NEW YORK (Reuters) - Oil prices dropped on Monday, with Brent slipping from a five-month high as global demand remained below pre-COVID levels while U.S. production edged up.
Brent crude futures settled at $45.28 a barrel, down 53 cents, or 1.2%. U.S. West Texas Intermediate crude CLc1 settled at $42.61 a barrel, down 36 cents, or 0.8%.
Brent still closed out August up 7.5% for a fifth successive monthly price rise. WTI logged a fourth monthly gain at 5.8% after hitting a five-month high of $43.78 a barrel on Aug. 26 when Hurricane Laura struck.
Still, with key economies around the world limply recovering from coronavirus lockdowns, analysts said the market could remain oversupplied with fuel.
“The issues over demand just aren’t showing signs of any real improvement,” said John Kilduff, partner at Again Capital in New York.
At the same time, U.S. oil production climbed 420,000 barrels per day in June to 10.44 million barrels a day, the U.S. Energy Information Administration said, putting further pressure on prices.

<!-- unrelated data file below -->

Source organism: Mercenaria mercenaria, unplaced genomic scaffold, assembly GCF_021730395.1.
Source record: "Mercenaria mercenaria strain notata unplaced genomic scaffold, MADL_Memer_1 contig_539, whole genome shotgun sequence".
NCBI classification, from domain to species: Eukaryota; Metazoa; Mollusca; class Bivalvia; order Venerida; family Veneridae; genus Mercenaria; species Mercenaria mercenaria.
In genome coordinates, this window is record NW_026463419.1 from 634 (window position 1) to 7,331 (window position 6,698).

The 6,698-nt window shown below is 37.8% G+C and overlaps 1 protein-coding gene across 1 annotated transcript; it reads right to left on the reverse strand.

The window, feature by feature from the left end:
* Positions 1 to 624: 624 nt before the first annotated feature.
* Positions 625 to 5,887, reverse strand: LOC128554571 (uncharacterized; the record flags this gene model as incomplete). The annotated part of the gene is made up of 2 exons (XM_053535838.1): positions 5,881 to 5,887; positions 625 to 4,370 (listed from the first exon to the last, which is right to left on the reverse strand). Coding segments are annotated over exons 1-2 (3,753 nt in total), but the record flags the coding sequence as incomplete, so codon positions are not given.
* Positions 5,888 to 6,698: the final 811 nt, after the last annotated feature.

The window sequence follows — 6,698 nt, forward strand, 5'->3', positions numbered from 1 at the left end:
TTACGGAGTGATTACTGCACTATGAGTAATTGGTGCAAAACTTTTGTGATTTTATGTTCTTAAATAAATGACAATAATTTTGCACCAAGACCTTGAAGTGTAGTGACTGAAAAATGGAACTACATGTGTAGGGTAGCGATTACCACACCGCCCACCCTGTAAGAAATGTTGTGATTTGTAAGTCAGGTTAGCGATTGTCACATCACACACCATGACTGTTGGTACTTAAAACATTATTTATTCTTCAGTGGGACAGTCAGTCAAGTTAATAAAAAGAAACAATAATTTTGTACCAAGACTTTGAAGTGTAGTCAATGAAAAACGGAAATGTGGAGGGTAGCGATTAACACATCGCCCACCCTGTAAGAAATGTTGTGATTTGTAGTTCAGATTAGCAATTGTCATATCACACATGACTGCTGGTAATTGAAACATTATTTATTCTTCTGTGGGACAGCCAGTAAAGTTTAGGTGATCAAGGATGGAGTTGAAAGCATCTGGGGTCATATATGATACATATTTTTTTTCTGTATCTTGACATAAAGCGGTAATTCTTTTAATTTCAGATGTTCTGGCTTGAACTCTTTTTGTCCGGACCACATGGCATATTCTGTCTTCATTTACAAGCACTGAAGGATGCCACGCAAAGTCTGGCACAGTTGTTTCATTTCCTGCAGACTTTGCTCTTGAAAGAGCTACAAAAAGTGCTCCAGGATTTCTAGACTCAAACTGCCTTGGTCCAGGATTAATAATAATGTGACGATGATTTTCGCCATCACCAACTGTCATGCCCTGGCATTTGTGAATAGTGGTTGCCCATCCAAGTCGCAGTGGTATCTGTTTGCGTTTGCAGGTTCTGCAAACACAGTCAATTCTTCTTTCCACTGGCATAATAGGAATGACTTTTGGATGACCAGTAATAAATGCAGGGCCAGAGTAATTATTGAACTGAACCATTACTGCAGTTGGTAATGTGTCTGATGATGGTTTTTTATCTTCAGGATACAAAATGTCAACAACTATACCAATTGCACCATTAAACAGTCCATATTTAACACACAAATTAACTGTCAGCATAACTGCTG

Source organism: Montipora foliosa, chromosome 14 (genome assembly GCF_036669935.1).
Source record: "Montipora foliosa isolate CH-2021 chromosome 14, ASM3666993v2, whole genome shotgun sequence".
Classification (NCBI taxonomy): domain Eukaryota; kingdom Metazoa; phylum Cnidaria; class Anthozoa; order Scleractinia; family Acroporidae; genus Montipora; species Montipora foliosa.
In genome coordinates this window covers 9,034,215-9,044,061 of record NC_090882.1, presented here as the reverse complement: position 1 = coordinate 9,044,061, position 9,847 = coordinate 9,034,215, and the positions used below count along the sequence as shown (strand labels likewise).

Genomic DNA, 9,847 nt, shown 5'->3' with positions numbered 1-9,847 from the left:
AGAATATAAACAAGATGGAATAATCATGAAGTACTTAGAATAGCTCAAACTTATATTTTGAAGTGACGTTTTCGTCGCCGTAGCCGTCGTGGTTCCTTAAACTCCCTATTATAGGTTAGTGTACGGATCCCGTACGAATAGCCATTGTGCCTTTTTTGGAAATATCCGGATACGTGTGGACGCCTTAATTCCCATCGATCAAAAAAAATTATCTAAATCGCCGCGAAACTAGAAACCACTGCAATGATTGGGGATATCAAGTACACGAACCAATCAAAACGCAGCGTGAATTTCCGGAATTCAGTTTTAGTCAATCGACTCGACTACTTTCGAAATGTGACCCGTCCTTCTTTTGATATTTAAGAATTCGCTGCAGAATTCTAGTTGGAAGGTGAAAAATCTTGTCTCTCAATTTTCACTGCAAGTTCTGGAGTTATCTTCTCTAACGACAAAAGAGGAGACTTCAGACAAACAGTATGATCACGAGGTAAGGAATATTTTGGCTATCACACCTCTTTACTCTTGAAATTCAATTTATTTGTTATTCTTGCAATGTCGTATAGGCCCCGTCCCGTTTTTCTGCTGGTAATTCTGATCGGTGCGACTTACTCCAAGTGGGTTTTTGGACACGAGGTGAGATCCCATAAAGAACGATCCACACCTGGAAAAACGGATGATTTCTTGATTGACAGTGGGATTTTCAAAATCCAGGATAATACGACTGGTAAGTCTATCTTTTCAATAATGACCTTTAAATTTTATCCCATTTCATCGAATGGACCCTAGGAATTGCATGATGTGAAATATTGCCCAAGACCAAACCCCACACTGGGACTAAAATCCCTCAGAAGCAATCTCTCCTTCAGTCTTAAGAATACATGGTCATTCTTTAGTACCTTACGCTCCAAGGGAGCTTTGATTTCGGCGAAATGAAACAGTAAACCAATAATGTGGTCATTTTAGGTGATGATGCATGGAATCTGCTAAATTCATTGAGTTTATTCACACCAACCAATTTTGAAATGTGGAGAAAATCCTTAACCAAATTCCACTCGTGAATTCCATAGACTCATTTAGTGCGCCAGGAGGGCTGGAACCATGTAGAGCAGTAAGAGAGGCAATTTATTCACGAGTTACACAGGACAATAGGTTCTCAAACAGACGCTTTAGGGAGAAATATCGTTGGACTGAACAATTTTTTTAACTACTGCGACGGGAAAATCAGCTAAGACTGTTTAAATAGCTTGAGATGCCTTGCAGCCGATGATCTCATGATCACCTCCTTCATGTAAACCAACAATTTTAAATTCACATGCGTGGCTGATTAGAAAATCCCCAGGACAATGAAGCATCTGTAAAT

Oil output in the U.S. Gulf Coast was lower as energy companies continued efforts to restore platforms and refineries shut before two storms struck last week.
“There is still some concern about the lagging effects of Hurricane Laura and what that’s going to mean for refinery operations as well as the impact on demand and exports,” said Phil Flynn, senior analyst at Price Futures Group in Chicago.
The U.S. Department of Energy said the West Hackberry Strategic Petroleum Reserve site in Louisiana “sustained considerable damage” from Hurricane Laura.
Abu Dhabi National Oil Company told its customers on Monday it will reduce October supplies by 30%, up from a 5% cut in September, as directed by the United Arab Emirates government to meet its commitment to the recent OPEC+ agreement.
A mildly improved forecast of Germany’s 2021 growth and a survey on Monday showing strength in China’s services sector supported oil prices, analysts say, but hurdles for crude going forward remain.
China’s crude imports in September are set to fall for the first time in five months as record volumes of crude are stored in and outside of the world’s largest importer, data from Refinitiv and Vortexa showed.
Additional reporting by Noah Browning and Florence Tan, editing by Louise Heavens and David Gregorio
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